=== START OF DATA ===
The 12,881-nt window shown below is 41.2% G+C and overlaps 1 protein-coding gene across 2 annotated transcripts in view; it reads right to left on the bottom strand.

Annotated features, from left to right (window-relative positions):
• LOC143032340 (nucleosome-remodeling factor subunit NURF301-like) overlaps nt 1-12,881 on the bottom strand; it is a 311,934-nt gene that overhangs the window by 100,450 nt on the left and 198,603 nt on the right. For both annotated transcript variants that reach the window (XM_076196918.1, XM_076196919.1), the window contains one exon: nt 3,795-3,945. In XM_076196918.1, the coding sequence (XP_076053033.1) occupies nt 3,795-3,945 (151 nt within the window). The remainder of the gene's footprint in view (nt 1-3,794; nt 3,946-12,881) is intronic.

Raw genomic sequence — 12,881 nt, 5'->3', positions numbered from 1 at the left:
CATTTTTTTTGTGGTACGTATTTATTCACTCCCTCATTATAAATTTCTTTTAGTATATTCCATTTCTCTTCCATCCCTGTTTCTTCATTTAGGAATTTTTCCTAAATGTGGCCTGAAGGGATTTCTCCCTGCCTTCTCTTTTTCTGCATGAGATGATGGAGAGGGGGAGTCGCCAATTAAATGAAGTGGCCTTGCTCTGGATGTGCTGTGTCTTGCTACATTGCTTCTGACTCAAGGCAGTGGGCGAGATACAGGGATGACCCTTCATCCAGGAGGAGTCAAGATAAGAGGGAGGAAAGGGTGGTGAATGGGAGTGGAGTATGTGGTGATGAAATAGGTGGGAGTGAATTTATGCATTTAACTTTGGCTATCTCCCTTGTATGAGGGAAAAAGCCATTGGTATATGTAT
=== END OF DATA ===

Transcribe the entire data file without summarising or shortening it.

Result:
The 12,881-nt window shown below is 41.2% G+C and overlaps 1 protein-coding gene across 2 annotated transcripts in view; it reads right to left on the bottom strand.

Annotated features, from left to right (window-relative positions):
• LOC143032340 (nucleosome-remodeling factor subunit NURF301-like) overlaps nt 1-12,881 on the bottom strand; it is a 311,934-nt gene that overhangs the window by 100,450 nt on the left and 198,603 nt on the right. For both annotated transcript variants that reach the window (XM_076196918.1, XM_076196919.1), the window contains one exon: nt 3,795-3,945. In XM_076196918.1, the coding sequence (XP_076053033.1) occupies nt 3,795-3,945 (151 nt within the window). The remainder of the gene's footprint in view (nt 1-3,794; nt 3,946-12,881) is intronic.

Raw genomic sequence — 12,881 nt, 5'->3', positions numbered from 1 at the left:
CATTTTTTTTGTGGTACGTATTTATTCACTCCCTCATTATAAATTTCTTTTAGTATATTCCATTTCTCTTCCATCCCTGTTTCTTCATTTAGGAATTTTTCCTAAATGTGGCCTGAAGGGATTTCTCCCTGCCTTCTCTTTTTCTGCATGAGATGATGGAGAGGGGGAGTCGCCAATTAAATGAAGTGGCCTTGCTCTGGATGTGCTGTGTCTTGCTACATTGCTTCTGACTCAAGGCAGTGGGCGAGATACAGGGATGACCCTTCATCCAGGAGGAGTCAAGATAAGAGGGAGGAAAGGGTGGTGAATGGGAGTGGAGTATGTGGTGATGAAATAGGTGGGAGTGAATTTATGCATTTAACTTTGGCTATCTCCCTTGTATGAGGGAAAAAGCCATTGGTATATGTAT